• indypendent

      I suspect you’re right. Mid term elections are historically given to the minority party picking up seats.

      This is only May and there are lot of days left for the Tea Baggers, Palin, Rush, Hannity, Billo, Beck and any other Republican to make some idiotic statement or claim to further alienate those in the middle.

      Why would any Independent or moderate want to join the GOP when they are giving litmus tests and wanting loyalty pledges signed?

      These folks are as inviting as a rattlesnake.

    • If they vote against financial reform do you think that will look good to moderates?

      • indypendent

        I guess it depends on how they ‘spin’ it. Sometimes it takes a day or two to figure out exactly what they said and what they really did.

        But I trust the Independent and moderates are smarter than these so-called ‘real’ GOPPERS give them credit for being.

  13. G-STIR

    I have no problem with 86ing the incumbents, but if the special interest groups get their hooks into the incoming election winners, you have “new incumbents”.

    I’d like to see an organization of some sort that would tell the newly elected: ” Hey- you work for us; we sign sign your paychecks. If you want to get cozy with the special interest groups, don’t bother unpacking– you’re a one-term wonder. And then follow through and hold their feet to the fire!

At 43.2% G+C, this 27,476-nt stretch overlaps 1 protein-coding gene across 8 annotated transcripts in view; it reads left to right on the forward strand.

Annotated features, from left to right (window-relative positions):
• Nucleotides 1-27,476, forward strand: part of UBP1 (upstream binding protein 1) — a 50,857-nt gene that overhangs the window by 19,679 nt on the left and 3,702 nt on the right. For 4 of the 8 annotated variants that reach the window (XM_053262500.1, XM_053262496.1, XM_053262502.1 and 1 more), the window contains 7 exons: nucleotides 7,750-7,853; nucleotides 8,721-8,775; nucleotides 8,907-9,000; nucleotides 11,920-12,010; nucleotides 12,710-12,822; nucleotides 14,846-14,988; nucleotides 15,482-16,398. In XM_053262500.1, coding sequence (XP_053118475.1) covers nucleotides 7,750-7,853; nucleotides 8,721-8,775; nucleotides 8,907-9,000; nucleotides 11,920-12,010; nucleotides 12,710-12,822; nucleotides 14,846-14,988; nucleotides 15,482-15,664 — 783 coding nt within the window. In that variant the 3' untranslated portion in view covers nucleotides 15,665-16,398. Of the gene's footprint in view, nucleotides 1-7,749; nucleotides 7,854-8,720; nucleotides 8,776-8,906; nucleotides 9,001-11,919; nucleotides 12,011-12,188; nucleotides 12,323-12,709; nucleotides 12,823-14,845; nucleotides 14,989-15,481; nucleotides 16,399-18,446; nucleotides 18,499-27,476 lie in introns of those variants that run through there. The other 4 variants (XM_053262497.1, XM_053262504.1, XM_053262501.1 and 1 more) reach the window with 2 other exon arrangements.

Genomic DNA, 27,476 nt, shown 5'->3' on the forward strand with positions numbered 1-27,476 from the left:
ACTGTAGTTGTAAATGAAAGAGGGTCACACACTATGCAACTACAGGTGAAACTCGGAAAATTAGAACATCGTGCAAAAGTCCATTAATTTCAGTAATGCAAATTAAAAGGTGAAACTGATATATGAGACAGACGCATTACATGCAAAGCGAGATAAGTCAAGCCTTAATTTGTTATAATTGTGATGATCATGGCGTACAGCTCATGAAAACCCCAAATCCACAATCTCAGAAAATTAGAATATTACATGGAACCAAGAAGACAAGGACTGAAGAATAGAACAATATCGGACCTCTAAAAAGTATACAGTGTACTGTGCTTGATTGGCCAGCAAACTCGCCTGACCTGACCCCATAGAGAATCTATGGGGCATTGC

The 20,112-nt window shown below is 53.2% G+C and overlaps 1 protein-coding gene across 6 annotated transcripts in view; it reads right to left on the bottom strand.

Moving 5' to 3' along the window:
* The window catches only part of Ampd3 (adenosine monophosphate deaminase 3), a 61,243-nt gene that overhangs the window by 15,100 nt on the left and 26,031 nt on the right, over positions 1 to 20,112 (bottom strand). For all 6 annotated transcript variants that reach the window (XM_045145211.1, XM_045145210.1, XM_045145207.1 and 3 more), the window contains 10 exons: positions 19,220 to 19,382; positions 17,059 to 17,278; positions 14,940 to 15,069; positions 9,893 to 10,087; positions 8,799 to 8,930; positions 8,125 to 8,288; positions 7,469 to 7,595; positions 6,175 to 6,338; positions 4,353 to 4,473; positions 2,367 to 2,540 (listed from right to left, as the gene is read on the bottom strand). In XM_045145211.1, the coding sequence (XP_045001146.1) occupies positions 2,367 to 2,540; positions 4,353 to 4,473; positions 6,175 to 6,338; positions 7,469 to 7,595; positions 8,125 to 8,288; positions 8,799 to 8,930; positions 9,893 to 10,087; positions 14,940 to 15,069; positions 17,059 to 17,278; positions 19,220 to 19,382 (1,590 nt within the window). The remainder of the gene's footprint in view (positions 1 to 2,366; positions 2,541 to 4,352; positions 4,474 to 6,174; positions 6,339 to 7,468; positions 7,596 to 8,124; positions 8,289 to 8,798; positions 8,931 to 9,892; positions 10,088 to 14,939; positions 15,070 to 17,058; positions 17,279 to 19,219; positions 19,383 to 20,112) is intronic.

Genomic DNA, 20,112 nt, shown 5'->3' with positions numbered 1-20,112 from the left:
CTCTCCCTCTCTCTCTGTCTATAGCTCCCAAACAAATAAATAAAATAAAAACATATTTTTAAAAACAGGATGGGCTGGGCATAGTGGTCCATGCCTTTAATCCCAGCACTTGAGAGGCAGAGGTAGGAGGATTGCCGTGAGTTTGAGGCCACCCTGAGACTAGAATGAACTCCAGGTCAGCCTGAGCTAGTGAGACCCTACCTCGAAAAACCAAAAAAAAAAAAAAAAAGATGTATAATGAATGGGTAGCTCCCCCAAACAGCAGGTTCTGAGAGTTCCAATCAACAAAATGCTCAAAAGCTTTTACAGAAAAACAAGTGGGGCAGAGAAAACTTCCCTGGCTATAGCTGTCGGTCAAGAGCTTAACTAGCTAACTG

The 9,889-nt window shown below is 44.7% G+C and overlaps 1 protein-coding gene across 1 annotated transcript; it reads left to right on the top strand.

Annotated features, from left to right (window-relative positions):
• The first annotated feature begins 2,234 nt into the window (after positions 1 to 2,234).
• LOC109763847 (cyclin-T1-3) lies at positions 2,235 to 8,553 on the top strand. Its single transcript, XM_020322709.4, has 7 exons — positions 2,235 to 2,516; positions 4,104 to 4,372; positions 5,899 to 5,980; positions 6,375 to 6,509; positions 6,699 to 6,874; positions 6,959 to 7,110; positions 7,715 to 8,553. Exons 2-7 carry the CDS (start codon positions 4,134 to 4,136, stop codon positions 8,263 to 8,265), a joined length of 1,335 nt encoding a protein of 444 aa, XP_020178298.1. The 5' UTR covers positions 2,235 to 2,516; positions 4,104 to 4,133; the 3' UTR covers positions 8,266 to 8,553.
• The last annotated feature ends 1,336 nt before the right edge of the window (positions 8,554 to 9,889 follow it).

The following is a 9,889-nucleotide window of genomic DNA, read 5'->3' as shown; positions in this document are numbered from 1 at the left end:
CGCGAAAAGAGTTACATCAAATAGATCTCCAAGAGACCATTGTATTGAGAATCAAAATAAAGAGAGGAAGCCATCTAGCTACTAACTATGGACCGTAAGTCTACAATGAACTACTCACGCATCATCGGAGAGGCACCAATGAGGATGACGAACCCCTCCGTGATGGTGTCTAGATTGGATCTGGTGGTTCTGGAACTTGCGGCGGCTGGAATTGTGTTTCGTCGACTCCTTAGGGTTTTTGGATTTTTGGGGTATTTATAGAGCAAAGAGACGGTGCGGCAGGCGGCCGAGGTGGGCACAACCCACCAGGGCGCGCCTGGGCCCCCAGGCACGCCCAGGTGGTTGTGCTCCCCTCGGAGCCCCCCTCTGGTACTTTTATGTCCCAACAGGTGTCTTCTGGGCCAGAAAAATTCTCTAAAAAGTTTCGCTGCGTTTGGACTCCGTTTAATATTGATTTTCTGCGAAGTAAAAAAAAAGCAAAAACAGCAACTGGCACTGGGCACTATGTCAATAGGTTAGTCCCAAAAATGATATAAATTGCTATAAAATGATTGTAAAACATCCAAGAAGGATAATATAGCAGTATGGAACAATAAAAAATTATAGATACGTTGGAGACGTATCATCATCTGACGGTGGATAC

• indypendent

      I do not like seeing politicians who have been in office for 20, 30 or 40 years. There is something inherently wrong with that – IMHO.

      And that goes for both sides of the aisle!

  14. indypendent

    What I think will be a major factor in the November election is that ‘October surprise’.

    The Party of NO is so full of venom, that I would not put anything past them to bring Obama down.

  15. It would be a good thing if voters saw John McCain in the same light as Arlen Specter. Both men made getting reelected their highest priority job.

    • indypendent

      Well, Arlen just told the GOP to jump in a lake but McCain is still trying to use the Grand Old Poopers for whatever traction he can get out of them.

      It’s sad, really. Politics in this country has gone downhill and it seems to be sinking further as we blog.

  16. I just listened to Sestak on Rachel Maddow’s show. It sounds to me like he plans to run against bush the lesser.

    • I don’t think that’s a winning strategy. Maybe I didn’t understand what he said — like many politicians he spoke in circles.